Federal Housing Administration loans, known as FHA loans, are often the first type of loan low-to-moderate income borrowers will consider.
The loans require a lower minimum down payments and credit scores. As of 2020, you can borrow up to 96.5% of the value of your home with an FHA loan. So, if you have a credit score of at least 580, you only need to make a downpayment of 3.5%. If your credit score falls between 500 and 579, you can still get an FHA loan, but you need to make a 10% down payment.
While an FHA loan might seem like the perfect option for home loan borrowers who can’t afford to make a hefty down payment, there’s another thing to be aware of. When you put less than 10% down on your home with an FHA loan, you pay for FHA mortgage insurance for the duration of that loan.
FHA loans have annual Mortgage Insurance Premiums between 0.45% and 1.05%. If a homebuyer is putting as low as 3.5% down on their home through an FHA loan it is important for them to take this into account. Here is an example of the cost breakdown that someone with a down payment of 3.5% would pay on a 0.85% annual premium. If the loan was for $250,000, the monthly mortgage insurance would cost roughly $100 a month over a 30-year repayment plan. The mortgage insurance for this person would end up costing around $36,000 over the thirty years they pay off the loan.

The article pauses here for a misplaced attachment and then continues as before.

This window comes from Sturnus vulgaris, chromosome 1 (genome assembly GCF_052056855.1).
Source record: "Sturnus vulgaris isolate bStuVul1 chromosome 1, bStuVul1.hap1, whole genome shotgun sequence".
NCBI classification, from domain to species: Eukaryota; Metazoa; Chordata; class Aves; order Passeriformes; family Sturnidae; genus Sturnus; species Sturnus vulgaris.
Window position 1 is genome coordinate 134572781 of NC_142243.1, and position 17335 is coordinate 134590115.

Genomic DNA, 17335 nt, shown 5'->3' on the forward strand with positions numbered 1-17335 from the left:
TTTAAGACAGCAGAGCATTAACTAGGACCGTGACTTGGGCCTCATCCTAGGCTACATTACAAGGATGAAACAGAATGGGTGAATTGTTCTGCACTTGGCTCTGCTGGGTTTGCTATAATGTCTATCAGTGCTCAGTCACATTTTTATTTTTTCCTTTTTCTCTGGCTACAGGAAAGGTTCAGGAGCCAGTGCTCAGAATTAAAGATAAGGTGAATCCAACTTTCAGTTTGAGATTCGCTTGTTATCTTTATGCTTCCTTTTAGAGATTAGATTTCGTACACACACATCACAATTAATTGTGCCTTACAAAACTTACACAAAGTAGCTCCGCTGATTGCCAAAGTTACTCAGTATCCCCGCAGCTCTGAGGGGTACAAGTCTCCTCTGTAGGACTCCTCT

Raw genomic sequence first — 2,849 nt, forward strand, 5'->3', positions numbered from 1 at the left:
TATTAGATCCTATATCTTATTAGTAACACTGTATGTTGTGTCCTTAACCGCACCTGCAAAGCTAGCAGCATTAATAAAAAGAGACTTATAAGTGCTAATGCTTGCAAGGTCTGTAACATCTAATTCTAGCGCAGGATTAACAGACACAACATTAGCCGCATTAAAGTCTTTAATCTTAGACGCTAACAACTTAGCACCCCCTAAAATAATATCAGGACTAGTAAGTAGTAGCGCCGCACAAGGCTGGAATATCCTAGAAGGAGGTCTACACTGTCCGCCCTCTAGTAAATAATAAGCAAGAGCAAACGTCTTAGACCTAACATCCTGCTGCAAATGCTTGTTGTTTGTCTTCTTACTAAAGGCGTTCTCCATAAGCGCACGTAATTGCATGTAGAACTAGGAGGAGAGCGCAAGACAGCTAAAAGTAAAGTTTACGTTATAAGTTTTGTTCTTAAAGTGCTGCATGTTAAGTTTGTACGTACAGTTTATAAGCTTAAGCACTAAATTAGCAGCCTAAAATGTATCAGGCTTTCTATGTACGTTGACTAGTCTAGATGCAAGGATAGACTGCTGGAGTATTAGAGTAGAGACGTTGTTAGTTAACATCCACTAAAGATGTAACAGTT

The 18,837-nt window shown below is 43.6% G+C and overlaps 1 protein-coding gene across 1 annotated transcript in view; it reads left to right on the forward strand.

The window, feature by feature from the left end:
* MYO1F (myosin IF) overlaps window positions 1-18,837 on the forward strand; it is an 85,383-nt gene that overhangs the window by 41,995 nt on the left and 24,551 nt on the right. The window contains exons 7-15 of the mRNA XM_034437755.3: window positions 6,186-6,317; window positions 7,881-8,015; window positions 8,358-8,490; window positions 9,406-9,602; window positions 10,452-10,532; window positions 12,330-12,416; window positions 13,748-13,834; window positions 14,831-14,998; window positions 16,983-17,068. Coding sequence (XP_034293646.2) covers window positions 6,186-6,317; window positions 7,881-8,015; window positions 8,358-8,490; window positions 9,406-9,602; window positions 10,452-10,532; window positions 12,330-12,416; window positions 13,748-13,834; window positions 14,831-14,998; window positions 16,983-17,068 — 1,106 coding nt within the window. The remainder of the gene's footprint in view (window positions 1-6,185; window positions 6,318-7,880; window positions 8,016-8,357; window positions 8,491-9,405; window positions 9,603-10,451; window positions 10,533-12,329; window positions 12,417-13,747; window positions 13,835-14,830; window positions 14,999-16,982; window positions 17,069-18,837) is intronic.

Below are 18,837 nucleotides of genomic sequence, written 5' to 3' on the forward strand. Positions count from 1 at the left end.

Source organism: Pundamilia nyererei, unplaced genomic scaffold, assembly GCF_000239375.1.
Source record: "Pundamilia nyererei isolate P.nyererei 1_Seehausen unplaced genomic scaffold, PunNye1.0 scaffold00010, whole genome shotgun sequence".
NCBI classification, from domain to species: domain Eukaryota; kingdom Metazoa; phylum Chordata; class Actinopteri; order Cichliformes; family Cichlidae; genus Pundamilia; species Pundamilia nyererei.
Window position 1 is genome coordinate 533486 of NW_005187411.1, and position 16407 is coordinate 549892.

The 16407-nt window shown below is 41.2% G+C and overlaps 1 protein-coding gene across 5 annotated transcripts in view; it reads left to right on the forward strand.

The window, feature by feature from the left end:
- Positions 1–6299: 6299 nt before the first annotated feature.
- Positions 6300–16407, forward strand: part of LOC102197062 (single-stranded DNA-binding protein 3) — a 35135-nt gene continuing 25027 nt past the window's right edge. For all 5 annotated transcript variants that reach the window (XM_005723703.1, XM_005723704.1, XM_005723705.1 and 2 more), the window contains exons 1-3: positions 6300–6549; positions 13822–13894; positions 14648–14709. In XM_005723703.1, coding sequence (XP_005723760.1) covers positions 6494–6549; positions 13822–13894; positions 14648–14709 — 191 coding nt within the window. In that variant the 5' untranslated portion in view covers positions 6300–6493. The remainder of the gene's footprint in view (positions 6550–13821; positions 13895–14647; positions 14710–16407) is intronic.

While the price of mortgage insurance may seem high, an FHA loan might be the best option for someone with a lower credit score or someone buying their first home. In this case, there is one viable option for avoiding the cost of mortgage insurance over time. Namely, refinancing.
Unlike FHA loans, conventional mortgages cancel your Private Mortgage Insurance (PMI) once you build up enough equity in your home. If you have at least 20% equity in your home, you could consider refinancing, which could lower your payments by eliminating the need for mortgage insurance.
The one exception to FHA loans’ rules about mortgage insurance is any loan closed after December 13, 2000, or applied for before June 3, 2013. For these borrowers, Mortgage Insurance Premiums can be canceled once the borrower is at a 78% loan-to-value ratio.